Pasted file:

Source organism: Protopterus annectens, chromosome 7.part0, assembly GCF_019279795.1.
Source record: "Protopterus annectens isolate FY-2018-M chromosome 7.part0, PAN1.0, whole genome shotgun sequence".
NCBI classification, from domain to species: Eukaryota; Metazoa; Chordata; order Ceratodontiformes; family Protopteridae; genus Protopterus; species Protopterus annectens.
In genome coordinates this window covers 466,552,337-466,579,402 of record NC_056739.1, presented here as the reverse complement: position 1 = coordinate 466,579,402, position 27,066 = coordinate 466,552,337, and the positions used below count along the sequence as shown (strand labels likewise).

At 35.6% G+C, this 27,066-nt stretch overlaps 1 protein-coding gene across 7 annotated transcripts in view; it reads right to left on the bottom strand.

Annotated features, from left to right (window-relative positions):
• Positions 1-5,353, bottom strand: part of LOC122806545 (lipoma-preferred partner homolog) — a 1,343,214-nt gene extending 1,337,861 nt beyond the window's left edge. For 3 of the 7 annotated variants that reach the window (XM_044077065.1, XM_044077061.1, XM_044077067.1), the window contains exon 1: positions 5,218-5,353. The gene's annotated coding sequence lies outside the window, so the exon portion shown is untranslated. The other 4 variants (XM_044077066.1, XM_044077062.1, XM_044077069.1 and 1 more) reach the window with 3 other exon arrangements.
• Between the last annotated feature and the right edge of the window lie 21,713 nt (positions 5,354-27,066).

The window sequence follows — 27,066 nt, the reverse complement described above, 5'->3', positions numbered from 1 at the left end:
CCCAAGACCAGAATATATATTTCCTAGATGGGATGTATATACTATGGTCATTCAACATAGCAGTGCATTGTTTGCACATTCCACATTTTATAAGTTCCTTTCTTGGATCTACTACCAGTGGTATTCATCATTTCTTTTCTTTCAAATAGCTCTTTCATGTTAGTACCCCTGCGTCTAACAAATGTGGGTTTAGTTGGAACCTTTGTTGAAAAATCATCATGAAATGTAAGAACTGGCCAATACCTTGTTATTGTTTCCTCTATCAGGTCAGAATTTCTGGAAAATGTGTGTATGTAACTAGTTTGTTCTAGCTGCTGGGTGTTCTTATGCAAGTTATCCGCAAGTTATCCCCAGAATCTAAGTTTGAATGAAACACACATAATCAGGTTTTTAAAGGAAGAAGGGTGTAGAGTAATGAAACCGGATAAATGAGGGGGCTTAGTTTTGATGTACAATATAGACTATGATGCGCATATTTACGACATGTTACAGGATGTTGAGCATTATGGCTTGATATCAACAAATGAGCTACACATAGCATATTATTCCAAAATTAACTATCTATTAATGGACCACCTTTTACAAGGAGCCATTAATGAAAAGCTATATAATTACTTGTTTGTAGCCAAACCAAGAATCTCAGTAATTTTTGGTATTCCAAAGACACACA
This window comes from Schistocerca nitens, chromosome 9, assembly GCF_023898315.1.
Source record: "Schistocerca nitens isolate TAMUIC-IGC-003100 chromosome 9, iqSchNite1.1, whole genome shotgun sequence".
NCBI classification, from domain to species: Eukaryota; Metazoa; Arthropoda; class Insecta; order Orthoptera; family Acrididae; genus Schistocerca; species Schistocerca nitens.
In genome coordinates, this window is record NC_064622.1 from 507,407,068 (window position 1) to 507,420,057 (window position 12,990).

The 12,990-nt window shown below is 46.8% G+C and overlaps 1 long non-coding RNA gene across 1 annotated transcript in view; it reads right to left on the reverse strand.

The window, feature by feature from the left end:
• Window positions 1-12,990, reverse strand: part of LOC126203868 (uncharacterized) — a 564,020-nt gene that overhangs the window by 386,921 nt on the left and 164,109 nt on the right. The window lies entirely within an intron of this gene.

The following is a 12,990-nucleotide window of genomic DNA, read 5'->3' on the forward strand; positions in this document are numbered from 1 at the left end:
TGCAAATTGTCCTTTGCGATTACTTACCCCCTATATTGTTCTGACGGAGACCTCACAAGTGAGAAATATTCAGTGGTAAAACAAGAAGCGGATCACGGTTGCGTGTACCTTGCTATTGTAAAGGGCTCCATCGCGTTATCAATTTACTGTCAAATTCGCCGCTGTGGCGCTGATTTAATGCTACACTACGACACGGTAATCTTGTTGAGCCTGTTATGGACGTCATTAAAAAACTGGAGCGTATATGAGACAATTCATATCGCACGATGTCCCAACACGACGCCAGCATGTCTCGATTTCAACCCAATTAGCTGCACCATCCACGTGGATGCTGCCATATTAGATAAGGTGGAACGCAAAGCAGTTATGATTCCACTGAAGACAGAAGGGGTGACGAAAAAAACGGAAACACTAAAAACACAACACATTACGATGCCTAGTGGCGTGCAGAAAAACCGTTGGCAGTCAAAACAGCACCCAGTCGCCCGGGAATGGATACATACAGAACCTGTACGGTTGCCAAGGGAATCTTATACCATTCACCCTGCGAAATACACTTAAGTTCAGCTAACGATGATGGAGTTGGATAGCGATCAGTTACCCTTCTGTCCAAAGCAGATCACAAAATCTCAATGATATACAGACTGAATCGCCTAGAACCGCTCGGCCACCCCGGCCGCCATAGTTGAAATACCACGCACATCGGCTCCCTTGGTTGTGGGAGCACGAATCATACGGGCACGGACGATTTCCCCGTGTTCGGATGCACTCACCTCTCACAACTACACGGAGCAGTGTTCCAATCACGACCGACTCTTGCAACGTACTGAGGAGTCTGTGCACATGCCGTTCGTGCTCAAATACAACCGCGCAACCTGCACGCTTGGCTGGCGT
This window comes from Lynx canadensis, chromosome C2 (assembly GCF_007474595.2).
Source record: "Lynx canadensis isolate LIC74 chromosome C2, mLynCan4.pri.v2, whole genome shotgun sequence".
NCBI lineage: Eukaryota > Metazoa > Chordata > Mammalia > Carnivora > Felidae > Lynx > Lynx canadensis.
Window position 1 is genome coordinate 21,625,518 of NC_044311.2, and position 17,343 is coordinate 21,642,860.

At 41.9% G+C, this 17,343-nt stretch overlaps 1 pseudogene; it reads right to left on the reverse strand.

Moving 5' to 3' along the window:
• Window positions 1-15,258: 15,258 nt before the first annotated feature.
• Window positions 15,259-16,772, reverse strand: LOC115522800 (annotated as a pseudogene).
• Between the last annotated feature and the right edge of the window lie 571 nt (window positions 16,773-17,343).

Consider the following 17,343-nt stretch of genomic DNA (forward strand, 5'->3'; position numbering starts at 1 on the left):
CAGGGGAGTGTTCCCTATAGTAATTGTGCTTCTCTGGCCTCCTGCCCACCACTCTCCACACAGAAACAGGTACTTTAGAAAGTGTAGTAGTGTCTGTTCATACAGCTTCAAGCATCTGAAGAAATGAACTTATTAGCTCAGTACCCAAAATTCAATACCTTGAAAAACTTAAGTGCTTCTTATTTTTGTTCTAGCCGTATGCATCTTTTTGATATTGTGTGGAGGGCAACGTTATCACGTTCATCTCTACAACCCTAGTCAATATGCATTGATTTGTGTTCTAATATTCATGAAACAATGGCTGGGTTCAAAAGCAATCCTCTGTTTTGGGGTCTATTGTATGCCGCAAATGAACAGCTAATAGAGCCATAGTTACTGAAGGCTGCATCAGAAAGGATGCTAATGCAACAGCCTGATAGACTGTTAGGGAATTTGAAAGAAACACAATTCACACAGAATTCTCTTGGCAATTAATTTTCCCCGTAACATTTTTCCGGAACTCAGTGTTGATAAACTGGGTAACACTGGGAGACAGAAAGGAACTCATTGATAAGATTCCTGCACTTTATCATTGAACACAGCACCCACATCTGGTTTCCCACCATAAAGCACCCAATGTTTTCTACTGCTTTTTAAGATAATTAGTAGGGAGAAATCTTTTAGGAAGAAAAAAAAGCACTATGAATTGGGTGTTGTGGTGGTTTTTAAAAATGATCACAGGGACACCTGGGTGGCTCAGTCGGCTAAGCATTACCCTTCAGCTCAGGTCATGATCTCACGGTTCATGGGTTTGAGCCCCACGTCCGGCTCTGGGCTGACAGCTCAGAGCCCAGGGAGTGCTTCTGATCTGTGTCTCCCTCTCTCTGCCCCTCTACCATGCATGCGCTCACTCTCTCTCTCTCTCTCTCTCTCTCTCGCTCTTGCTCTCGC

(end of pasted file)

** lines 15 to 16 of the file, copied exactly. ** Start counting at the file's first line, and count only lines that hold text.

The 12,990-nt window shown below is 46.8% G+C and overlaps 1 long non-coding RNA gene across 1 annotated transcript in view; it reads right to left on the reverse strand.

The window, feature by feature from the left end: